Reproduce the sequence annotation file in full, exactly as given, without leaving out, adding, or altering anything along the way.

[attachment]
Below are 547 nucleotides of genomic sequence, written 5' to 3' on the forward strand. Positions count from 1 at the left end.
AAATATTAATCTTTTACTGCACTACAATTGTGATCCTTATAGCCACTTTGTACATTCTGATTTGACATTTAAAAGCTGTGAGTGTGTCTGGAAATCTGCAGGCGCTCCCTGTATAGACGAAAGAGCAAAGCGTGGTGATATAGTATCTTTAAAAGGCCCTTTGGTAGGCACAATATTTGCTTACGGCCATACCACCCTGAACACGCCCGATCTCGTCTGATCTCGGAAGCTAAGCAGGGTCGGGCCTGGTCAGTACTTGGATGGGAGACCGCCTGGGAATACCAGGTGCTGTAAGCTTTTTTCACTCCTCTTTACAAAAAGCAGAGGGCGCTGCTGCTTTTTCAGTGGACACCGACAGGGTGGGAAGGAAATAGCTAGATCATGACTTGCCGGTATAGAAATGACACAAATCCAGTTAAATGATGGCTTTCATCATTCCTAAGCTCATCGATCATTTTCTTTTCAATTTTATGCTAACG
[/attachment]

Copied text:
Below are 547 nucleotides of genomic sequence, written 5' to 3' on the forward strand. Positions count from 1 at the left end.
AAATATTAATCTTTTACTGCACTACAATTGTGATCCTTATAGCCACTTTGTACATTCTGATTTGACATTTAAAAGCTGTGAGTGTGTCTGGAAATCTGCAGGCGCTCCCTGTATAGACGAAAGAGCAAAGCGTGGTGATATAGTATCTTTAAAAGGCCCTTTGGTAGGCACAATATTTGCTTACGGCCATACCACCCTGAACACGCCCGATCTCGTCTGATCTCGGAAGCTAAGCAGGGTCGGGCCTGGTCAGTACTTGGATGGGAGACCGCCTGGGAATACCAGGTGCTGTAAGCTTTTTTCACTCCTCTTTACAAAAAGCAGAGGGCGCTGCTGCTTTTTCAGTGGACACCGACAGGGTGGGAAGGAAATAGCTAGATCATGACTTGCCGGTATAGAAATGACACAAATCCAGTTAAATGATGGCTTTCATCATTCCTAAGCTCATCGATCATTTTCTTTTCAATTTTATGCTAACG